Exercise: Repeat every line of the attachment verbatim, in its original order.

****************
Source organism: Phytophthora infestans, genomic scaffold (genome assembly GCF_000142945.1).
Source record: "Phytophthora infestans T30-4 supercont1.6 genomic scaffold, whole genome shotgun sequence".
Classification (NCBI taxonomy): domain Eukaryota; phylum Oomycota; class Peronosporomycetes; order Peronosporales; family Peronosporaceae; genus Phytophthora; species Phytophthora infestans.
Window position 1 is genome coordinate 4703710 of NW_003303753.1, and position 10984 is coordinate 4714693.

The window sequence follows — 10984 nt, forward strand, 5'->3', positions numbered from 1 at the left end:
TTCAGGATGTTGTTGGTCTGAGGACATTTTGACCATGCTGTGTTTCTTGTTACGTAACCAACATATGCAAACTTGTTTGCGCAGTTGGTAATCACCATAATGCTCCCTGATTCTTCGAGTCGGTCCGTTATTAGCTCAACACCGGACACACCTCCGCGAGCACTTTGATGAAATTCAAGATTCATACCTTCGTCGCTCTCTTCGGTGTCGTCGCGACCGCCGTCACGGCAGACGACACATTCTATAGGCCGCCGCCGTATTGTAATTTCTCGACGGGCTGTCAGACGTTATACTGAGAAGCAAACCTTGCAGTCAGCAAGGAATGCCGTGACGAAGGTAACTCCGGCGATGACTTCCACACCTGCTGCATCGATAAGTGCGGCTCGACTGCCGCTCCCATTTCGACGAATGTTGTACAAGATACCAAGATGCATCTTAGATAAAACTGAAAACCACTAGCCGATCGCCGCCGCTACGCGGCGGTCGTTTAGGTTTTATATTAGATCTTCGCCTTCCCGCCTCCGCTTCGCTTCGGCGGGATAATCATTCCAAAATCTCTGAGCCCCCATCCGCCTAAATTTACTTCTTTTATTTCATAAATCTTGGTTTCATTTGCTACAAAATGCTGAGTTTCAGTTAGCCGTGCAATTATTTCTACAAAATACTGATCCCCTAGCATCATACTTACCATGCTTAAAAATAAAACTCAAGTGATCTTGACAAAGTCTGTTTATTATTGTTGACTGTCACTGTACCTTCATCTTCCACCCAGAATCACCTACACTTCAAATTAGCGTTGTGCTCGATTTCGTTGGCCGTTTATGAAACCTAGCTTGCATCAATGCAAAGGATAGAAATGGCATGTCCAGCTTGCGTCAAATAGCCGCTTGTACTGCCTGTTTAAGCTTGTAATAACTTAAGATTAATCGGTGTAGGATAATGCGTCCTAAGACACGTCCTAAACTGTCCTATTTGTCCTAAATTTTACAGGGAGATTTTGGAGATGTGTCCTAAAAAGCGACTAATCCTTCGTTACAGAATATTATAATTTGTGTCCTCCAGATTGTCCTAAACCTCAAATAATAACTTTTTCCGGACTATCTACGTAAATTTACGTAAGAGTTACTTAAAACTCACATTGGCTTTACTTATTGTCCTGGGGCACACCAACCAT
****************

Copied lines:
Source organism: Phytophthora infestans, genomic scaffold (genome assembly GCF_000142945.1).
Source record: "Phytophthora infestans T30-4 supercont1.6 genomic scaffold, whole genome shotgun sequence".
Classification (NCBI taxonomy): domain Eukaryota; phylum Oomycota; class Peronosporomycetes; order Peronosporales; family Peronosporaceae; genus Phytophthora; species Phytophthora infestans.
Window position 1 is genome coordinate 4703710 of NW_003303753.1, and position 10984 is coordinate 4714693.

The window sequence follows — 10984 nt, forward strand, 5'->3', positions numbered from 1 at the left end:
TTCAGGATGTTGTTGGTCTGAGGACATTTTGACCATGCTGTGTTTCTTGTTACGTAACCAACATATGCAAACTTGTTTGCGCAGTTGGTAATCACCATAATGCTCCCTGATTCTTCGAGTCGGTCCGTTATTAGCTCAACACCGGACACACCTCCGCGAGCACTTTGATGAAATTCAAGATTCATACCTTCGTCGCTCTCTTCGGTGTCGTCGCGACCGCCGTCACGGCAGACGACACATTCTATAGGCCGCCGCCGTATTGTAATTTCTCGACGGGCTGTCAGACGTTATACTGAGAAGCAAACCTTGCAGTCAGCAAGGAATGCCGTGACGAAGGTAACTCCGGCGATGACTTCCACACCTGCTGCATCGATAAGTGCGGCTCGACTGCCGCTCCCATTTCGACGAATGTTGTACAAGATACCAAGATGCATCTTAGATAAAACTGAAAACCACTAGCCGATCGCCGCCGCTACGCGGCGGTCGTTTAGGTTTTATATTAGATCTTCGCCTTCCCGCCTCCGCTTCGCTTCGGCGGGATAATCATTCCAAAATCTCTGAGCCCCCATCCGCCTAAATTTACTTCTTTTATTTCATAAATCTTGGTTTCATTTGCTACAAAATGCTGAGTTTCAGTTAGCCGTGCAATTATTTCTACAAAATACTGATCCCCTAGCATCATACTTACCATGCTTAAAAATAAAACTCAAGTGATCTTGACAAAGTCTGTTTATTATTGTTGACTGTCACTGTACCTTCATCTTCCACCCAGAATCACCTACACTTCAAATTAGCGTTGTGCTCGATTTCGTTGGCCGTTTATGAAACCTAGCTTGCATCAATGCAAAGGATAGAAATGGCATGTCCAGCTTGCGTCAAATAGCCGCTTGTACTGCCTGTTTAAGCTTGTAATAACTTAAGATTAATCGGTGTAGGATAATGCGTCCTAAGACACGTCCTAAACTGTCCTATTTGTCCTAAATTTTACAGGGAGATTTTGGAGATGTGTCCTAAAAAGCGACTAATCCTTCGTTACAGAATATTATAATTTGTGTCCTCCAGATTGTCCTAAACCTCAAATAATAACTTTTTCCGGACTATCTACGTAAATTTACGTAAGAGTTACTTAAAACTCACATTGGCTTTACTTATTGTCCTGGGGCACACCAACCAT